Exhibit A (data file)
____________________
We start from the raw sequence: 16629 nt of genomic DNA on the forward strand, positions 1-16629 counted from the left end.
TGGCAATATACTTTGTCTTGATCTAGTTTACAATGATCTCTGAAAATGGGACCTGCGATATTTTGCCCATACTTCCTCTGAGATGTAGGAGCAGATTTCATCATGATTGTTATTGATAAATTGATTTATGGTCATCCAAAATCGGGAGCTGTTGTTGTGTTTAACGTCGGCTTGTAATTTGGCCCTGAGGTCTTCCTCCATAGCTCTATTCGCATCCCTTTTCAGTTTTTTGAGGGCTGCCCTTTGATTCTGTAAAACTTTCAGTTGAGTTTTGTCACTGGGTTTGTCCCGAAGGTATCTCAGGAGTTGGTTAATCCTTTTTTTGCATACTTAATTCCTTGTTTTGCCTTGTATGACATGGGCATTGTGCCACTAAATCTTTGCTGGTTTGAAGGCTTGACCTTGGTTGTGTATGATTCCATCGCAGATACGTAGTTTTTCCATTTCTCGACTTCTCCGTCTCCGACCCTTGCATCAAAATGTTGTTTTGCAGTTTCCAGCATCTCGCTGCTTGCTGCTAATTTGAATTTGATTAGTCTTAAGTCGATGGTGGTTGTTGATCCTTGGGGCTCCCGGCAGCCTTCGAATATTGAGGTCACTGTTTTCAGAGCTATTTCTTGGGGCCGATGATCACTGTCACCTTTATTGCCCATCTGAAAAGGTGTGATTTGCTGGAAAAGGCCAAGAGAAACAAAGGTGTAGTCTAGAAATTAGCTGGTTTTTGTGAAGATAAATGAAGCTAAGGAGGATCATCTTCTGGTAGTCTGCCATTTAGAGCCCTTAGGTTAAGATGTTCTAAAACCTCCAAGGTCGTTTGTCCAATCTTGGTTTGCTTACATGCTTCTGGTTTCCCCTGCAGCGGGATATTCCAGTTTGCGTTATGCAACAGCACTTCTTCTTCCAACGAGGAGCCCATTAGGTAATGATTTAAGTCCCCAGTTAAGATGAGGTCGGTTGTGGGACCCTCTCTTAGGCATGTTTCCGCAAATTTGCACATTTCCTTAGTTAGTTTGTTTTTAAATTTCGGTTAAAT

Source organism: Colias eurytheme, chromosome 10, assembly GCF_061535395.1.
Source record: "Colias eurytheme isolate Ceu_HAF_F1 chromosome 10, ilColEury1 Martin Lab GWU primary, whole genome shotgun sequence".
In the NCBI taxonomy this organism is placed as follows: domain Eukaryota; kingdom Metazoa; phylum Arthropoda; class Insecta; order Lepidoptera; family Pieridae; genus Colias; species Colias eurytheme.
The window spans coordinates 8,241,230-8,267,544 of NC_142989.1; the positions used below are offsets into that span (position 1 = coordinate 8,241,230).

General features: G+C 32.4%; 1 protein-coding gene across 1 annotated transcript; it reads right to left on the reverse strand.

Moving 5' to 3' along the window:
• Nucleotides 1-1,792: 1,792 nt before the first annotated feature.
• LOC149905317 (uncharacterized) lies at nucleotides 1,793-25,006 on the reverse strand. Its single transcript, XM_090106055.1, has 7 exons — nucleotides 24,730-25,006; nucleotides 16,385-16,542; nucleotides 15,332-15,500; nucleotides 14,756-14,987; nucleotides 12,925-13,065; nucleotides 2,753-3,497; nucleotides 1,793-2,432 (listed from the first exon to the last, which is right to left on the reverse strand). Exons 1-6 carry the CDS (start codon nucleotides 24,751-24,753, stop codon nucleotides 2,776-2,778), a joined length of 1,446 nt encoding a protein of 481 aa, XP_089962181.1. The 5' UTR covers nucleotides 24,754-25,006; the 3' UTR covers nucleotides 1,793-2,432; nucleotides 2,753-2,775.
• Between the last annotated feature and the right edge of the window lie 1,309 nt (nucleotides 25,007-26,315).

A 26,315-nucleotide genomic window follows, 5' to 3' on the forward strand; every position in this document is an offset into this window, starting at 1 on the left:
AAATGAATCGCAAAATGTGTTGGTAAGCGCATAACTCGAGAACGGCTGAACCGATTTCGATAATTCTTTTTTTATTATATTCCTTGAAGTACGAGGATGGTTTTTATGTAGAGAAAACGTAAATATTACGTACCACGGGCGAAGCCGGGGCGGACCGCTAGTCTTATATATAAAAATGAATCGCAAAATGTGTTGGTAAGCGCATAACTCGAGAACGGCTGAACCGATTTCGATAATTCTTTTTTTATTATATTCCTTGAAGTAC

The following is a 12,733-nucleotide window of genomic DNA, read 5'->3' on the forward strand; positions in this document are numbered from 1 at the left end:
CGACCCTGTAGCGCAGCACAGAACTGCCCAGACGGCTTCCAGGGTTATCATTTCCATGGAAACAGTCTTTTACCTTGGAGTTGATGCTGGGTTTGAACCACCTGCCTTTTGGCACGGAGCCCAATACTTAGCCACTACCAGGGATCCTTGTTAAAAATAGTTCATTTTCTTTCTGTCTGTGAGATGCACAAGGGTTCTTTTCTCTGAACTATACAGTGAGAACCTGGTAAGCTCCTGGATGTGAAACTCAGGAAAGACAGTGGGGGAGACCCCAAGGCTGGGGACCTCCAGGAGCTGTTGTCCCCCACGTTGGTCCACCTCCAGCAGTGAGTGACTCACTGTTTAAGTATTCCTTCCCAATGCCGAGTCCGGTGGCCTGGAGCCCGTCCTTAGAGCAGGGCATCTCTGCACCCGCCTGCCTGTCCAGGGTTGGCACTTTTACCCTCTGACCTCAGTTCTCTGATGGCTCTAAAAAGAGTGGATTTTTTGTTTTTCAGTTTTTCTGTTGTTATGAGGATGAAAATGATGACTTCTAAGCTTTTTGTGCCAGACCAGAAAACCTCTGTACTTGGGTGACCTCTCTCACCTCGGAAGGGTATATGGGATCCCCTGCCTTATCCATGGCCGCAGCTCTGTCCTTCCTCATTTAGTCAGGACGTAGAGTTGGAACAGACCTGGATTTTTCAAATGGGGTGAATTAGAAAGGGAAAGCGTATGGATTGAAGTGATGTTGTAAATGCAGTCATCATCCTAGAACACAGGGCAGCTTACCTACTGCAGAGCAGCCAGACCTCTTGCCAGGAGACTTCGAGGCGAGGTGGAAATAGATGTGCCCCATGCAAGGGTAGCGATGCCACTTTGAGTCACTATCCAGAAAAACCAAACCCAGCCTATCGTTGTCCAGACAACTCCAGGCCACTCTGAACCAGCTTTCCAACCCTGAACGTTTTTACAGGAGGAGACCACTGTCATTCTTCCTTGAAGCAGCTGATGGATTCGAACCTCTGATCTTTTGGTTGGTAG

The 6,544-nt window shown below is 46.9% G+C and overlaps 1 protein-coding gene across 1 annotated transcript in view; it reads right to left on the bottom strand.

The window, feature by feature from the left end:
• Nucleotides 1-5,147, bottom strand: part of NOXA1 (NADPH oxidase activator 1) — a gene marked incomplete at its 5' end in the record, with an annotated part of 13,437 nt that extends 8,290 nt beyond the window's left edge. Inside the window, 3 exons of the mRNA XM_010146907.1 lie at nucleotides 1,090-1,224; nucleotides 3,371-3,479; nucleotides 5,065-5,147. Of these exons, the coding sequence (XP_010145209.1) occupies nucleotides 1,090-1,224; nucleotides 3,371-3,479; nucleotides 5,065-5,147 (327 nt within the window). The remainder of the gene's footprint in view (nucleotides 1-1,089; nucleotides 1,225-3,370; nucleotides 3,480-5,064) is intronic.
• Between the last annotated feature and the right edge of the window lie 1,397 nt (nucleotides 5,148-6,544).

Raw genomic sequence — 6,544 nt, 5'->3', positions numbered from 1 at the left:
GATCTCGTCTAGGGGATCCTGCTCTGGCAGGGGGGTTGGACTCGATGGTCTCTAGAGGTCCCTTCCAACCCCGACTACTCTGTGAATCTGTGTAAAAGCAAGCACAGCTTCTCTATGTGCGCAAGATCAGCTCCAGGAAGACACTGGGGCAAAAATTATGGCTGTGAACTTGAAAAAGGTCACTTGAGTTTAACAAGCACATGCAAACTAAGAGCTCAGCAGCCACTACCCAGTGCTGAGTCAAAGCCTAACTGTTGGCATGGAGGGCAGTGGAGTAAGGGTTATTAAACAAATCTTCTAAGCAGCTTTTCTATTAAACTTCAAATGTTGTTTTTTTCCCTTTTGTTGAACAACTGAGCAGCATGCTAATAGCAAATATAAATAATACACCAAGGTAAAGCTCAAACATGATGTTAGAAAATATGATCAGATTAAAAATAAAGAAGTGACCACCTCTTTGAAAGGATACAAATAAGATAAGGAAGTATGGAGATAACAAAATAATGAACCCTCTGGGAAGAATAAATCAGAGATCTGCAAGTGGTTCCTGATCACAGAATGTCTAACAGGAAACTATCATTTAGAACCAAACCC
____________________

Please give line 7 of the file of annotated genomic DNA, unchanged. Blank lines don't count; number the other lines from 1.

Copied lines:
General features: G+C 32.4%; 1 protein-coding gene across 1 annotated transcript; it reads right to left on the reverse strand.